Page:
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North American NA-50 / NA-68 / P-64


North American engineers designed two variants of the BC-1 to sell to overseas buyers as fighters and attack planes. One was a single-seat fighter and the other a two-seater; both had five .30-caliber machine guns in the wings and nose.

Conceived as a low-cost fighter for use by smaller nations demanding comparatively simple warplanes, yet embodying such modern features as an enclosed cockpit and a retractable undercarriage, the NA-50 was a single-seat derivative of the NA-16 tandem two-seat basic trainer. Of all-metal construction with semi-monocoque fuselage, the NA-50 was powered by an 870hp Wright R-1820-77 Cyclone radial.

The first order, from the Siamese air force, was for 10, including both versions. Brazil, Peru and Chile ordered 49 single-seat fighters.

In January 1938, a contract was placed on behalf of the Cuerpo de Aeronautica del Peru for seven NA-50s, delivery being completed in May 1939. In Peruvian service, the NA-50s were equipped with racks for up to 249kg of bombs, and the type saw active service in 1941 during a conflict with Ecuador. The last Peruvian NA-50 was withdrawn in 1961.

The company Model NA-50A ordered by Siam on 30 December 1939, was little more than a single-seat pursuit ship patterned after the Harvard trainer and developed from the NA-50 used by Peru. Tension was increasing at the time between Siam and French Indochina, and the State Department prohibited the transfer. The six examples of this strictly export craft were built at Inglewood and painted in Siamese markings, and were en route to Siam when the US Army confiscated them. The aircraft were diverted to the Philippines, where they were taken over by the U.S. Army Air Corps (41-18890/18899). They removed the armament, and assigned them to training duties at Luke Field, Arizona, designated the P-64.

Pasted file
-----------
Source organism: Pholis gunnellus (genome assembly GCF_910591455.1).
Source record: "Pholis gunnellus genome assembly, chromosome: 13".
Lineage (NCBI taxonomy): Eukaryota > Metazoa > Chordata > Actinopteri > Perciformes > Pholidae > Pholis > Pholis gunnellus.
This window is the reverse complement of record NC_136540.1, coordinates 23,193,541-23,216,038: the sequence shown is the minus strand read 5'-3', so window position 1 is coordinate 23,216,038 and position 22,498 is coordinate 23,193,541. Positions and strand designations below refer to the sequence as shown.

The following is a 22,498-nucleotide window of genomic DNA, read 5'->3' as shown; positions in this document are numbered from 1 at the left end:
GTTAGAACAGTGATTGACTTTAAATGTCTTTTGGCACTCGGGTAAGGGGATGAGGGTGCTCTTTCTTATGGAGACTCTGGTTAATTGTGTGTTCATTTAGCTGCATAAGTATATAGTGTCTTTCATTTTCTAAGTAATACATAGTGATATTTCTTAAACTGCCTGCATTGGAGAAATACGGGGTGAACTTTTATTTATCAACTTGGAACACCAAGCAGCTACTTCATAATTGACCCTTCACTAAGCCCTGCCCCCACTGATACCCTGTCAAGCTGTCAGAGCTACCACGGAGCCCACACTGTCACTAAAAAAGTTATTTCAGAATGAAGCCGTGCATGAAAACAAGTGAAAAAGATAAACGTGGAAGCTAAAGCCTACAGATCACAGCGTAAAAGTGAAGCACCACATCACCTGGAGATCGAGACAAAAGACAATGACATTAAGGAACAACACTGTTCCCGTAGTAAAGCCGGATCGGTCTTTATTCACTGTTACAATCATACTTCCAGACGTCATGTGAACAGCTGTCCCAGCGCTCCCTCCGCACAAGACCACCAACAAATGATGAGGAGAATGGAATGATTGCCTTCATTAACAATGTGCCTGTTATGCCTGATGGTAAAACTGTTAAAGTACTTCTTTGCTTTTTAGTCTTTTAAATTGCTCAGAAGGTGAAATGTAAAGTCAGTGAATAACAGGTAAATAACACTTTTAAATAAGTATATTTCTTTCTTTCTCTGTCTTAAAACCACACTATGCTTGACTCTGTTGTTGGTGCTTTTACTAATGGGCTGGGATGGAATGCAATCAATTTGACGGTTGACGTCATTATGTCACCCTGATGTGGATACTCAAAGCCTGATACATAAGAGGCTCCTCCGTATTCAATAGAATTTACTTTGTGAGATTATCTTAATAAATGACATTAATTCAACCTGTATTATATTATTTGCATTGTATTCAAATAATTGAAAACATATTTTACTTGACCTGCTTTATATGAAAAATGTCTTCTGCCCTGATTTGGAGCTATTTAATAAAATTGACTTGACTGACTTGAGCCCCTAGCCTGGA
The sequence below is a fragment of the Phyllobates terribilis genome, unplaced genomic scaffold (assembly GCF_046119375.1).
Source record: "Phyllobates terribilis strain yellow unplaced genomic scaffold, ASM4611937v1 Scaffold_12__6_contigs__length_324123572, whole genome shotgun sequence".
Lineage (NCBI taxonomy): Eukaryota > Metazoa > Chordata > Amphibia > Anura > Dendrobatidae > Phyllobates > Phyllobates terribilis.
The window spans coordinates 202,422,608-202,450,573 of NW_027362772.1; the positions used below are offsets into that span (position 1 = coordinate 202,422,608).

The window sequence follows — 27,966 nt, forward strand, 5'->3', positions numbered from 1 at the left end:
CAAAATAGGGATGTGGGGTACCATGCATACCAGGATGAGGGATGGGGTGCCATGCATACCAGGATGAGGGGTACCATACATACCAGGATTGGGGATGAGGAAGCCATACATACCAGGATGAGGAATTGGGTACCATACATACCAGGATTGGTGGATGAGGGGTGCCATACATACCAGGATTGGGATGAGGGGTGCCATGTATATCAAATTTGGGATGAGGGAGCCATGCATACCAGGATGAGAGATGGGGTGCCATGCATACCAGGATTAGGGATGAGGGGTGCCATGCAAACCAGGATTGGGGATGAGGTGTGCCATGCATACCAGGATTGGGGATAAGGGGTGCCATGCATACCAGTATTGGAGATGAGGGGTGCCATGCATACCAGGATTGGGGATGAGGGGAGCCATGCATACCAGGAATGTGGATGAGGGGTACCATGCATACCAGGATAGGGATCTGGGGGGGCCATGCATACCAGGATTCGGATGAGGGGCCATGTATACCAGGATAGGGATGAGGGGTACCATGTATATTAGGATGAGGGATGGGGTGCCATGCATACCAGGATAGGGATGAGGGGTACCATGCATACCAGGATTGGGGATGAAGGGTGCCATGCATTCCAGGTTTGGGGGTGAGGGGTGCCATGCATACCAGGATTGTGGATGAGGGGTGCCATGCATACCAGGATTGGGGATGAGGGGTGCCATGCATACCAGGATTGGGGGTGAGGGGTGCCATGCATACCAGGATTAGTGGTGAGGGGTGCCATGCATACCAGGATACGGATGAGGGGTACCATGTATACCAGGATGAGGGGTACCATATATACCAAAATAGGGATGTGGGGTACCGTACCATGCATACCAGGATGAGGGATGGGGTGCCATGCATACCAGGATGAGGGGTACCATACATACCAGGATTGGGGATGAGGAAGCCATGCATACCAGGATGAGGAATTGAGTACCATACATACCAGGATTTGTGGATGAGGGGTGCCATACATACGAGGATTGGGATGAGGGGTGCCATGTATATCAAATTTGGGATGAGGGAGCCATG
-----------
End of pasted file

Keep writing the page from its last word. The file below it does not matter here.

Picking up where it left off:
A widely published report that the Siam-bound aircraft were caught at Pearl Harbour during the 7 December 1941 Japanese attack is inaccurate: the NA-50As were apparently embargoed in October 1940 and a camouflaged example in USAAF markings was noted at Luke as early as 16 September 1941.

Never really a fighter in USAAF service, the six P-64s were essentially base 'hacks' and possibly never received American serial numbers. A privately-owned survivor in civil registry as N840 was airworthy in the US as recently as 1975. 




Max take-off weight: 2585 kg / 5699 lb
Empty weight: 2028 kg / 4471 lb
Wingspan: 11.35 m / 37 ft 3 in
Length: 8.21 m / 26 ft 11 in
Height: 2.67 m / 8 ft 9 in
Wing area: 21.93 sq.m / 236.05 sq ft
Max. speed: 475 km/h / 295 mph
Range: 1038 km / 645 miles

Engine: Wright R1820-77, 870 hp
Max speed: 235 kt
MAUW: 3084 kg
Armament: 2 x .30 mg & 2 x 20mm cannon +  4 bombs underwing.

Max take-off weight: 2717 kg / 5990 lb
Empty weight: 2113 kg / 4658 lb
Wingspan: 11.35 m / 37 ft 3 in
Length: 8.23 m / 27 ft 0 in
Height: 2.74 m / 8 ft 12 in
Wing area: 21.18 sq.m / 227.98 sq ft
Max. speed: 434 km/h / 270 mph
Ceiling: 4260 m / 14000 ft
Range: 1380 km / 858 miles




North American P-64




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